It has been widely believed that insulin tolerance and sensitivity affects the way people adhere and respond to diets. Insulin sensitivity is a body mechanism that determines the effects of insulin on the body. While losing weight can significantly improve or completely reverse insulin resistance, losing weight with insulin resistance may be difficult due to high insulin levels that result in storage of more of fats in the body.
Are low fat and low carbohydrate diet associated with insulin and genetics?
Taking all the above factors into consideration, a 12-month study by Stanford University sought to determine the relationship between low-fat diet and low-carbohydrates and weight loss on healthy adults in association with their genotype pattern or insulin secretion.
The research participants in this study were randomly allocated into two arms; the low fats and the low carbohydrates diet group. They also undertook a yearly instructional and follow up sessions in order to adhere to the prescribed diet.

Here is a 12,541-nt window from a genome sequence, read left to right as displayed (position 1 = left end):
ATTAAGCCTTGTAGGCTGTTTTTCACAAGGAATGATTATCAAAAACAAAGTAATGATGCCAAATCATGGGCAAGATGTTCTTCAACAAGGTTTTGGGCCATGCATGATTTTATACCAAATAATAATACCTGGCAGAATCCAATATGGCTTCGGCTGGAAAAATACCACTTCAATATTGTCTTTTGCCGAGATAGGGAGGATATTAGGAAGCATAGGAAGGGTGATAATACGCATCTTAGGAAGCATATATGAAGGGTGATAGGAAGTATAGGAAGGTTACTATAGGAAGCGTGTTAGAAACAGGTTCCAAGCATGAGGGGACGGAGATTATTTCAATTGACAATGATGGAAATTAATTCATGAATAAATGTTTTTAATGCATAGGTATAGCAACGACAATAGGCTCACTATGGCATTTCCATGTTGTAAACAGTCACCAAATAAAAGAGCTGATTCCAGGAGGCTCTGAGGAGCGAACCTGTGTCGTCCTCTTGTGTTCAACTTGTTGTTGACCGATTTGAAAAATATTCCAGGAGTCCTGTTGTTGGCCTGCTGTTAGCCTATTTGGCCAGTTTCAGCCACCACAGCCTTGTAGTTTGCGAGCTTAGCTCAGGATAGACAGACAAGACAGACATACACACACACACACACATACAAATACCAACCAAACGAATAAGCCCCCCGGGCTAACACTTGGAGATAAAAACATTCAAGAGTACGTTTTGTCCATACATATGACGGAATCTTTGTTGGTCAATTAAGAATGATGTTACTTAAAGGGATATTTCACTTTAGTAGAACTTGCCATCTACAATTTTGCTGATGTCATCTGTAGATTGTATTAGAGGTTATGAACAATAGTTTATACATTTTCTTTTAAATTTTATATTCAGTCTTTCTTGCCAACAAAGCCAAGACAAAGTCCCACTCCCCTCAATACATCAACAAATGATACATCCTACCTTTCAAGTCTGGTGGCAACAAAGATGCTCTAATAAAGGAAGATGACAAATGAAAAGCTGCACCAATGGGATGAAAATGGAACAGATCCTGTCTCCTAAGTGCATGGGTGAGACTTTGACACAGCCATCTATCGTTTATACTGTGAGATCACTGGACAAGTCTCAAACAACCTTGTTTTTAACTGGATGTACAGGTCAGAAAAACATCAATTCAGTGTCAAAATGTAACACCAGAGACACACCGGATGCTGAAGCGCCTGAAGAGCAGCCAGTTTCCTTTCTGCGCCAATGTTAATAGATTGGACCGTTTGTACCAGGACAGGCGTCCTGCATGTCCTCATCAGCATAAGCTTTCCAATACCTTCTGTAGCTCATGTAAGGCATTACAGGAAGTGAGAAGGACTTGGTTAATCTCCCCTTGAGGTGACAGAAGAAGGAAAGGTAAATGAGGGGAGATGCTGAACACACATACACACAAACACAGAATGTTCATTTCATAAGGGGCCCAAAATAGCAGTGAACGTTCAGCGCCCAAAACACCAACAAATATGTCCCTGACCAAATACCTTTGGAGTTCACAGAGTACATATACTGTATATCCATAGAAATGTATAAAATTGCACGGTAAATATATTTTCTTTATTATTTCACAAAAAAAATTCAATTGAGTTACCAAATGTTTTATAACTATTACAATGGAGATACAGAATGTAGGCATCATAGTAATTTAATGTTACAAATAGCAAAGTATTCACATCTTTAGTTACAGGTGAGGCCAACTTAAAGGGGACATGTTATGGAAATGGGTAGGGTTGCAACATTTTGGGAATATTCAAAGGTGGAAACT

Following the phenomenally well-designed study, the subjects changed their diets with respect to their assigned group. The findings were astounding, there was no marked difference in weight loss between the two diets, the average weight loss for the low carbohydrate was 13 pounds compared to 11.5 in the low-fat group.
Are outcomes for insulin sensitivity and genetic predisposition similar?
There was no significant association between weight loss and those who are insulin sensitive. It didn’t matter whether or not one secreted insulin. Also, genetic predisposition didn’t indicate those on a fat diet would do better in weight loss than those in carbohydrate diet.